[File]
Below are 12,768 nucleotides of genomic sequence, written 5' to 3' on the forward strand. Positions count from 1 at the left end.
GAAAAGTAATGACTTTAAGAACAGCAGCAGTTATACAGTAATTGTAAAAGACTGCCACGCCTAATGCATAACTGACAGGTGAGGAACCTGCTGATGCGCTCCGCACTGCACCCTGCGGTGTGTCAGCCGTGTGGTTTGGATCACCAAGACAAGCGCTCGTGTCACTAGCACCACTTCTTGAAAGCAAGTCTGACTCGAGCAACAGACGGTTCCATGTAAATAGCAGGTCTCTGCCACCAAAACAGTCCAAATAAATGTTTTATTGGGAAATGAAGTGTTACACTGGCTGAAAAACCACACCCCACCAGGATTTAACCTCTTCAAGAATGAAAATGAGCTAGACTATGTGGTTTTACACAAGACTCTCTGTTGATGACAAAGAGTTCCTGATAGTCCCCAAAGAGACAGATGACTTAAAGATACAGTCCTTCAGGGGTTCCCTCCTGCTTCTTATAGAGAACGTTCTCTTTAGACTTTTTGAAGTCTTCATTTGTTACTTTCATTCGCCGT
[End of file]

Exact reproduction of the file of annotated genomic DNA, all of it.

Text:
Below are 12,768 nucleotides of genomic sequence, written 5' to 3' on the forward strand. Positions count from 1 at the left end.
GAAAAGTAATGACTTTAAGAACAGCAGCAGTTATACAGTAATTGTAAAAGACTGCCACGCCTAATGCATAACTGACAGGTGAGGAACCTGCTGATGCGCTCCGCACTGCACCCTGCGGTGTGTCAGCCGTGTGGTTTGGATCACCAAGACAAGCGCTCGTGTCACTAGCACCACTTCTTGAAAGCAAGTCTGACTCGAGCAACAGACGGTTCCATGTAAATAGCAGGTCTCTGCCACCAAAACAGTCCAAATAAATGTTTTATTGGGAAATGAAGTGTTACACTGGCTGAAAAACCACACCCCACCAGGATTTAACCTCTTCAAGAATGAAAATGAGCTAGACTATGTGGTTTTACACAAGACTCTCTGTTGATGACAAAGAGTTCCTGATAGTCCCCAAAGAGACAGATGACTTAAAGATACAGTCCTTCAGGGGTTCCCTCCTGCTTCTTATAGAGAACGTTCTCTTTAGACTTTTTGAAGTCTTCATTTGTTACTTTCATTCGCCGT